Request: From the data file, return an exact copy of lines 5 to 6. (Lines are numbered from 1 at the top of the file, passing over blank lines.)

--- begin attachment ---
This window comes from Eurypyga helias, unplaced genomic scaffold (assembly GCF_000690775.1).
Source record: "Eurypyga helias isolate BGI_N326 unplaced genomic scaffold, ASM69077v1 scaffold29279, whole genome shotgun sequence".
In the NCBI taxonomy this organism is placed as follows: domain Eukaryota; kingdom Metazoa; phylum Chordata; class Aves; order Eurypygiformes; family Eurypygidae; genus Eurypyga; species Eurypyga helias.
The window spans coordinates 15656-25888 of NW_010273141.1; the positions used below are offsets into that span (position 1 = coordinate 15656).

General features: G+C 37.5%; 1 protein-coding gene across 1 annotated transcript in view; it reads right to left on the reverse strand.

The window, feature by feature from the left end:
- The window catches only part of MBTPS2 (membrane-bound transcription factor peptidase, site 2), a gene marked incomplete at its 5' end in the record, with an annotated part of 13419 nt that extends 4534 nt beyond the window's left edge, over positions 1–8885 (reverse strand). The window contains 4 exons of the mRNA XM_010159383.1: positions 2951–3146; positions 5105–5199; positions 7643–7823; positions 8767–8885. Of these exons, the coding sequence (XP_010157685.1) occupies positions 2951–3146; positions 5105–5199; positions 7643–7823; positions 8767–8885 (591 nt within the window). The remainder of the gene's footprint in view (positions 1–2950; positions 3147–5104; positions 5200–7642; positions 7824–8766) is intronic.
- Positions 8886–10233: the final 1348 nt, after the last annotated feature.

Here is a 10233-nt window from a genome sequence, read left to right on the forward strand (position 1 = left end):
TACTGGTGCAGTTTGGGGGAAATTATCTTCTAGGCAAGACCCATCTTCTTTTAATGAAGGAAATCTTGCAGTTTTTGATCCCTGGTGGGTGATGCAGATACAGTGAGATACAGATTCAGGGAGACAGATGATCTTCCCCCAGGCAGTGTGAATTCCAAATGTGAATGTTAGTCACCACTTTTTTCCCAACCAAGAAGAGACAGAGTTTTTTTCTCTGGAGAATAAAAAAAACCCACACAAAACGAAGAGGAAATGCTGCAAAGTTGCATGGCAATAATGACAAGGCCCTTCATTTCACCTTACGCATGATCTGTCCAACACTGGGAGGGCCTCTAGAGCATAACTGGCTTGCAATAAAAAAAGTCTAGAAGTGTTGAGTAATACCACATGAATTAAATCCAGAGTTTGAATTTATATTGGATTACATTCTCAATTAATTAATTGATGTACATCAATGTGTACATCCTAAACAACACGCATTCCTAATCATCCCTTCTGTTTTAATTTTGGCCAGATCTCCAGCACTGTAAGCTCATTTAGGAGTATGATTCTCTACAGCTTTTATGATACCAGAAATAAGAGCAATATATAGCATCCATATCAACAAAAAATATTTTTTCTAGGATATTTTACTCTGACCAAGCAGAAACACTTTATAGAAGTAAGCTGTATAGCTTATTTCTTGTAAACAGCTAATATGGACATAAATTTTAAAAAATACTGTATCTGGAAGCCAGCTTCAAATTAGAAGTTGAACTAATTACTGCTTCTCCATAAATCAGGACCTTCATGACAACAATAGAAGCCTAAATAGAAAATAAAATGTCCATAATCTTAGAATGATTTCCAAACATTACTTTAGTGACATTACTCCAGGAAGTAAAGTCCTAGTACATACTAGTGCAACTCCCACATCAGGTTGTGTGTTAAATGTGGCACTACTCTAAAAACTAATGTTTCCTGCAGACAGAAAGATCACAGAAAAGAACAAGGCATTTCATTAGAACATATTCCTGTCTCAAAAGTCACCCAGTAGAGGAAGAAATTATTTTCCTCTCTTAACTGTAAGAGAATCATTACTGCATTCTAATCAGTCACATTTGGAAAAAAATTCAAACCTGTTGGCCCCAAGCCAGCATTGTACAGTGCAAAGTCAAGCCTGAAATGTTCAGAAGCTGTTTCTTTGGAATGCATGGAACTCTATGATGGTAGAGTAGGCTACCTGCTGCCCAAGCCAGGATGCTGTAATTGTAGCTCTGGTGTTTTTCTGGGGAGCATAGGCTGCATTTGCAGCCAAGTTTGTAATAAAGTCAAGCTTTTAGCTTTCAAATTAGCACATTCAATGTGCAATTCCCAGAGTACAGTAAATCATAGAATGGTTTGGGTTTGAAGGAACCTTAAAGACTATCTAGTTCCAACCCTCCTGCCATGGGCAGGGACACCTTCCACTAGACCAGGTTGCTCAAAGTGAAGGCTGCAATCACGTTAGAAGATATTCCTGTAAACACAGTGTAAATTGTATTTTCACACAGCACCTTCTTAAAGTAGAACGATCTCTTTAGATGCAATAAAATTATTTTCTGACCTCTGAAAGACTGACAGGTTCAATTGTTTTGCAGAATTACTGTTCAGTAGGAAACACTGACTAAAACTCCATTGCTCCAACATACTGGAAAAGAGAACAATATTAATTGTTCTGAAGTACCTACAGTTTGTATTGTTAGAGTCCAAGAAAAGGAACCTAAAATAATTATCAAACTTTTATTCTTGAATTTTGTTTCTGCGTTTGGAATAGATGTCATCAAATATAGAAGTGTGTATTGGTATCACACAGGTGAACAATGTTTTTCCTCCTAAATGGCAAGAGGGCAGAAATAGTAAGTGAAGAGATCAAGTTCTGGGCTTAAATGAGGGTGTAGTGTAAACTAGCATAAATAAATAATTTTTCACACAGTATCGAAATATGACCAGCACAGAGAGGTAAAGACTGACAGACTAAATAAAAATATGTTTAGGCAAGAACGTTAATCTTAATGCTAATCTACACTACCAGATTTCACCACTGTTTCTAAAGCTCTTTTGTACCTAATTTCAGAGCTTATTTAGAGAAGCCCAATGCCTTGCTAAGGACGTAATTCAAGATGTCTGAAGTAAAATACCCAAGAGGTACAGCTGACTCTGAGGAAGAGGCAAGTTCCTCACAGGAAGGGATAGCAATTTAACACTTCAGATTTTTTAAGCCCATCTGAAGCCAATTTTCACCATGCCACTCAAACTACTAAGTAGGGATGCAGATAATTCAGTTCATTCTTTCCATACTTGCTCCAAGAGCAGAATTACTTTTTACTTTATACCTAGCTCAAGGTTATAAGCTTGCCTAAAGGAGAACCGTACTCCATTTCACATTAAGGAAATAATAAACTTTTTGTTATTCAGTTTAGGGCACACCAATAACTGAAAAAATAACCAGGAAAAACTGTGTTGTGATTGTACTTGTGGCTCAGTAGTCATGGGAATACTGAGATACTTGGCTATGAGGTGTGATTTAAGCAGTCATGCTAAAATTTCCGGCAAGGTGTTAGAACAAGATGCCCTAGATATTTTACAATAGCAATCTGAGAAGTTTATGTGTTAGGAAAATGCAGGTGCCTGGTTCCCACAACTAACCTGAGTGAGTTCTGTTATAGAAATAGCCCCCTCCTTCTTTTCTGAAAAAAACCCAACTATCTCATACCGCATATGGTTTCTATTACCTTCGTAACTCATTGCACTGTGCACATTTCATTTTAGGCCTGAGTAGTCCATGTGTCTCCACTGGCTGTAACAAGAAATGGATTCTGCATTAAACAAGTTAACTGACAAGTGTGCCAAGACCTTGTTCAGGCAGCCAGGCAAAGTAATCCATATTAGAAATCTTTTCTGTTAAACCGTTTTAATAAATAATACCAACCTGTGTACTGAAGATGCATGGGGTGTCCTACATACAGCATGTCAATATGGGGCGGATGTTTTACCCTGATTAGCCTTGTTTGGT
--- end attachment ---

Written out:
General features: G+C 37.5%; 1 protein-coding gene across 1 annotated transcript in view; it reads right to left on the reverse strand.

The window, feature by feature from the left end: